Oracle will not immediately ratchet up Sun support contract-pricing wholesale, said Redmonk analyst Stephen O'Grady.
"I would imagine that the pricing changes, if any, will happen on a product-by-product basis," he said. "Oracle is very good at understanding when it has the upper hand in terms of a product's importance."
Oracle, which declined to comment for this article, pushed up license fees by 15 percent to 20 percent last year, just as the global recession was escalating. "They can get away with that because it's going to be cheaper for customers to continue running [Oracle] than go through the pain of migration," O'Grady said.
In contrast, Sun customers may not have the "same level of dependence" on Sun's products, which also include identity management and the Glassfish application server. "With the exception of MySQL, none of the products are really popular enough where they can dictate pricing to the market," he said.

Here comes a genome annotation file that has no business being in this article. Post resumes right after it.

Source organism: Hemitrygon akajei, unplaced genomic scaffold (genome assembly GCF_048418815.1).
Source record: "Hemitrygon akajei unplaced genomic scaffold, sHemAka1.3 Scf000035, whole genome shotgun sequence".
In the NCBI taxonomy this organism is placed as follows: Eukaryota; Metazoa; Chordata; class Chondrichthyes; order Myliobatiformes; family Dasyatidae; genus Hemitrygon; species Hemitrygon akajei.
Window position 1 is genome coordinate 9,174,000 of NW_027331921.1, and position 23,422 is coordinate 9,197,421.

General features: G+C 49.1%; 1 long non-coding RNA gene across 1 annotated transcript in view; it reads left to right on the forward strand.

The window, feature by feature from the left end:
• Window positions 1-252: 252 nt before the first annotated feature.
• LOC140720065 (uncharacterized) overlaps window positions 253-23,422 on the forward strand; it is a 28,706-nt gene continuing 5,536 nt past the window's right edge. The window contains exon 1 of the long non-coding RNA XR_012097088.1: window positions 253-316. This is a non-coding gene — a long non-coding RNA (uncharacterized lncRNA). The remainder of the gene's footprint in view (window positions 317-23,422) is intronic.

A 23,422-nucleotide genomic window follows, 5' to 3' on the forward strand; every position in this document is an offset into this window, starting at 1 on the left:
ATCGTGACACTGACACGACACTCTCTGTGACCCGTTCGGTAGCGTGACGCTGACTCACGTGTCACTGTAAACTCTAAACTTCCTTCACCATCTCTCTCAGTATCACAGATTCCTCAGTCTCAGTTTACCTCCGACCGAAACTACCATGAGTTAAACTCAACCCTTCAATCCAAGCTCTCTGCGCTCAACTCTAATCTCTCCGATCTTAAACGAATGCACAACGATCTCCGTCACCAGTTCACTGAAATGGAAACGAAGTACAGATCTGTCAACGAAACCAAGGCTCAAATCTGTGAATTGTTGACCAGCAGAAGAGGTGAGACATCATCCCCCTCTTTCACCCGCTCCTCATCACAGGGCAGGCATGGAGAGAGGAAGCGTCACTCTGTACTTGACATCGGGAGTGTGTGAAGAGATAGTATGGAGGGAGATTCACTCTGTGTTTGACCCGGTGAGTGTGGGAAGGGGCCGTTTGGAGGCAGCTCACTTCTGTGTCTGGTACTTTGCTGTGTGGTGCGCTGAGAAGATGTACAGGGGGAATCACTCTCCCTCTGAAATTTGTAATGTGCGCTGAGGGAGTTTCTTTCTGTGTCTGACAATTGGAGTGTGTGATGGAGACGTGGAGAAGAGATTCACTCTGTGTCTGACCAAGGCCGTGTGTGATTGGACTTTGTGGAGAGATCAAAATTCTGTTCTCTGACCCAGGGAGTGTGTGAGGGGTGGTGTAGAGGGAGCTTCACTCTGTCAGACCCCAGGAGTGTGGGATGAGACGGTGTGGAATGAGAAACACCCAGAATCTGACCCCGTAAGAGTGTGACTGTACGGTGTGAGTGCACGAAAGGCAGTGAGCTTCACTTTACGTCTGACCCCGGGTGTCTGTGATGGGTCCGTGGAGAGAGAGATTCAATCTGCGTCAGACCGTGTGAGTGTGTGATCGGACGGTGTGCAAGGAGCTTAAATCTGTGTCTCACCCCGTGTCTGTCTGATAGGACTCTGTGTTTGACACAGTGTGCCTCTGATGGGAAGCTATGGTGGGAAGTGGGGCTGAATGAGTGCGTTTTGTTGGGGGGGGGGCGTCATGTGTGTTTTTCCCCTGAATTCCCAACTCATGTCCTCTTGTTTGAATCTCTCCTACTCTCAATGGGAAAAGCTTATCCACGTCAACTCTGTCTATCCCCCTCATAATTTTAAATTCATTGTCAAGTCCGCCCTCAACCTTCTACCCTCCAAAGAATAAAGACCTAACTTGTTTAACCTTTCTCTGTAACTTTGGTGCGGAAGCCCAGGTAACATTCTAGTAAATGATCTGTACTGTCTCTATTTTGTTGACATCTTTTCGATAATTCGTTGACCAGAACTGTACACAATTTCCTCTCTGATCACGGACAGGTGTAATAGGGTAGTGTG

Forrester Research analyst Ray Wang does not expect Oracle to quickly raise prices either, in part because Sun customers have more options.
"If they do make changes, they're going to have to show more value. Someone else can provide open-source maintenance as well," he said.
One such company is OpenLogic, which provides support for a range of open-source software. OpenLogic's phone has been ringing steadily with calls from concerned customers since the Sun-Oracle deal was announced, said CEO Steven Grandchamp.
Grandchamp predicted there will be price hikes in store for Sun customers eventually: "What typically happens is that once the [contract] renewal notice goes out, the price tends to go up."
Oracle's own sales force may also influence the cost of competing Sun products, according to Kim Weins, senior vice president of marketing for OpenLogic.
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